As this tale proceeds into its sunset stages, there seems to be no resolution of conflict, no tidying up of loose ends.By the time Vendor of Sweets winds to a close, the sweetness seems to have dissipated ,but what handsomely remains is an eclectic flavour distilled by the past, tempered by the present, and hoping to weather the future.
Right off the bat,it is shown that Malli is training himself to fit the role of a thoughtless scoundrel. His mother’s influence has long ceased to exist, and now he spurns his father’s kind overtures, and soon professes ambition to be a writer . Given how capricious and shallow he seems, it is interesting to wonder what his quill will churn out. Soon it seems that the homeland is not fertile enough for Malli to cultivate literary gold, so he filches Dad’s money to go the U.S of A. Daddy dear is consternated to hear this especially when his portly pal saucliy paints a depraved picture of the Land of the Free. "What?!" Jagan exclaims, "He’s going to America to learn the art of storytelling when he could have learnt the same from our village’s grandmothers?! Did Valmiki, before writing Ramayana ,go to the U.S or Germany?!"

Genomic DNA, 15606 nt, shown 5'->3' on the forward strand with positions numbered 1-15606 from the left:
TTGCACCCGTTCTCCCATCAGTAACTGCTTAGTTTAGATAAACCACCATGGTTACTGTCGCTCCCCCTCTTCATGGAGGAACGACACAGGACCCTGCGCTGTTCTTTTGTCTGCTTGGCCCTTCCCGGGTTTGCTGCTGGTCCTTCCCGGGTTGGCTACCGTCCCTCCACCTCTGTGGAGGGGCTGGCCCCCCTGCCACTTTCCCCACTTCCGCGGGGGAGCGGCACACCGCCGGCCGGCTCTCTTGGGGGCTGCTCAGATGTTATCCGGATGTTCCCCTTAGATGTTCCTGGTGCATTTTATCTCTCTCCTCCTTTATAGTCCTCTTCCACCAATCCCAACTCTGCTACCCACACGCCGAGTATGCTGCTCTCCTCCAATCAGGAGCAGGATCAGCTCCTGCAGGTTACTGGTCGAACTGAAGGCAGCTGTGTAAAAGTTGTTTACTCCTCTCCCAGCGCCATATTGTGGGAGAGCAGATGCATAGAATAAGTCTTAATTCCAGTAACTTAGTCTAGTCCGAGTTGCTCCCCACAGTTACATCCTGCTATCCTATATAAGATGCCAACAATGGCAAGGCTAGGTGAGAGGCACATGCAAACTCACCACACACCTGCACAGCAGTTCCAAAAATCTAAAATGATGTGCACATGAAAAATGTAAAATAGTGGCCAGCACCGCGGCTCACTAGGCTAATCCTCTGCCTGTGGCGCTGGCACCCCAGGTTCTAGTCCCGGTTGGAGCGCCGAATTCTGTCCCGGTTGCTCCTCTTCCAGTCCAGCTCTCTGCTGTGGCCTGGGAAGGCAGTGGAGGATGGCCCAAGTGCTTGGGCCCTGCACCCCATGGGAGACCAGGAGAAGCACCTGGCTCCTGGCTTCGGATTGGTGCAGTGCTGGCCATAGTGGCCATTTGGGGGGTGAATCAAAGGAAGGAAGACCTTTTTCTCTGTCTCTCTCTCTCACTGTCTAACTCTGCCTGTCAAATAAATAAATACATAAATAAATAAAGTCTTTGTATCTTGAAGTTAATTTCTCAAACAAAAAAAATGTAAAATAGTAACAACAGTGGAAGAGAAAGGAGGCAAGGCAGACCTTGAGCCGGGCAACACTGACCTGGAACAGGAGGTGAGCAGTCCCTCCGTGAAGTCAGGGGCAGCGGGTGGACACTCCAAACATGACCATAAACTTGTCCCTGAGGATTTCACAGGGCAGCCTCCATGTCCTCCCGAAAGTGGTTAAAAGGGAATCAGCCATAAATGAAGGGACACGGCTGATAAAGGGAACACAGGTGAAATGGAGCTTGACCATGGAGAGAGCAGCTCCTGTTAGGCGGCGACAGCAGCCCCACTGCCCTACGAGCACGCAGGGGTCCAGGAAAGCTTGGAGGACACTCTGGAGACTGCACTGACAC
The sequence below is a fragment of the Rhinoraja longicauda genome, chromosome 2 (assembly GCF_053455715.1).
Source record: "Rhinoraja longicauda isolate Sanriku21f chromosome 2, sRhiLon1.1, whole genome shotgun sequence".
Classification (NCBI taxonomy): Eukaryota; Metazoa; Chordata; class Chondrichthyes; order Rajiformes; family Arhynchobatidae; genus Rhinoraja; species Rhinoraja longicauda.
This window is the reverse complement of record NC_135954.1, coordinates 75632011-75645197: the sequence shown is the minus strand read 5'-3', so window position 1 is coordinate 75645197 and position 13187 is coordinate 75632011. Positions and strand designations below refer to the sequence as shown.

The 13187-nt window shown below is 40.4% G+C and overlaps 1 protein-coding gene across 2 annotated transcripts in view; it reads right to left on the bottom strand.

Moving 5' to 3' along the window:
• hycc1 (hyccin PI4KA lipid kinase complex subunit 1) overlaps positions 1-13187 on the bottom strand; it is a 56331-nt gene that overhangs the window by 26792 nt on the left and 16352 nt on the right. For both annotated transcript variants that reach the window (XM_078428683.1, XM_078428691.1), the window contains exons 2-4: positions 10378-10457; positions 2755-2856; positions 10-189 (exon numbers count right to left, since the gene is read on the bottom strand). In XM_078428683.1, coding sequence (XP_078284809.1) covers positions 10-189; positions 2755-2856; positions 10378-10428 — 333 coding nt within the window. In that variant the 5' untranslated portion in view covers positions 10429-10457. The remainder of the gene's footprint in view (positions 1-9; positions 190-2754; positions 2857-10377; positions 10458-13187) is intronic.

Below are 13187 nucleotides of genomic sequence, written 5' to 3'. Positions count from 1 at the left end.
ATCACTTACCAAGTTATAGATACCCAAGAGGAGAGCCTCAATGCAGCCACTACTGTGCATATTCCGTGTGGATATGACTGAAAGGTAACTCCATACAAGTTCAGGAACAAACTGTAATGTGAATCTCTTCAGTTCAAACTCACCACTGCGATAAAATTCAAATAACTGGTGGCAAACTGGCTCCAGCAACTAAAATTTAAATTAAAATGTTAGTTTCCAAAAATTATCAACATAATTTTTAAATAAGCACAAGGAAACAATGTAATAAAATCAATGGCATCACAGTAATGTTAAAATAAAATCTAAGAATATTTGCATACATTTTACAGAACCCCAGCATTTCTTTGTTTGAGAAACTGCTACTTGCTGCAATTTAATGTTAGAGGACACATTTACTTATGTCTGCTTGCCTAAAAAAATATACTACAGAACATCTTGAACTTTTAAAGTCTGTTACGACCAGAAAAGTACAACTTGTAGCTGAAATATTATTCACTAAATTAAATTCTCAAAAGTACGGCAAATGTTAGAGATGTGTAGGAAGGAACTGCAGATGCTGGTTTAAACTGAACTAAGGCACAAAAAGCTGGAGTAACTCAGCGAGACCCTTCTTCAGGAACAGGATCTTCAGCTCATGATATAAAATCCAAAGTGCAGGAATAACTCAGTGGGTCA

Amusing incidents ensue as the adventures of Malli in USA are read by the father in various missives. Jagan’s mental strength and beliefs are put to severe test when he sees who Malli has brought back from his innings abroad. Malli goes onto to plumb his nadir by producing a cock-’n’-bull story-writing machine that gravely brings into question his psychiatric fitness. Jagan endures these jolts often with a gentlemanly largeness of heart which among other contexts, exemplifies how our nation has altruistically tolerated the currents of change down the ages. In sepia-tinted flashback ,Jagan’s youth is depicted- the protocol of marriage, playful shenanigans with his young wife and brave forays into the struggle for Indian independence from the British.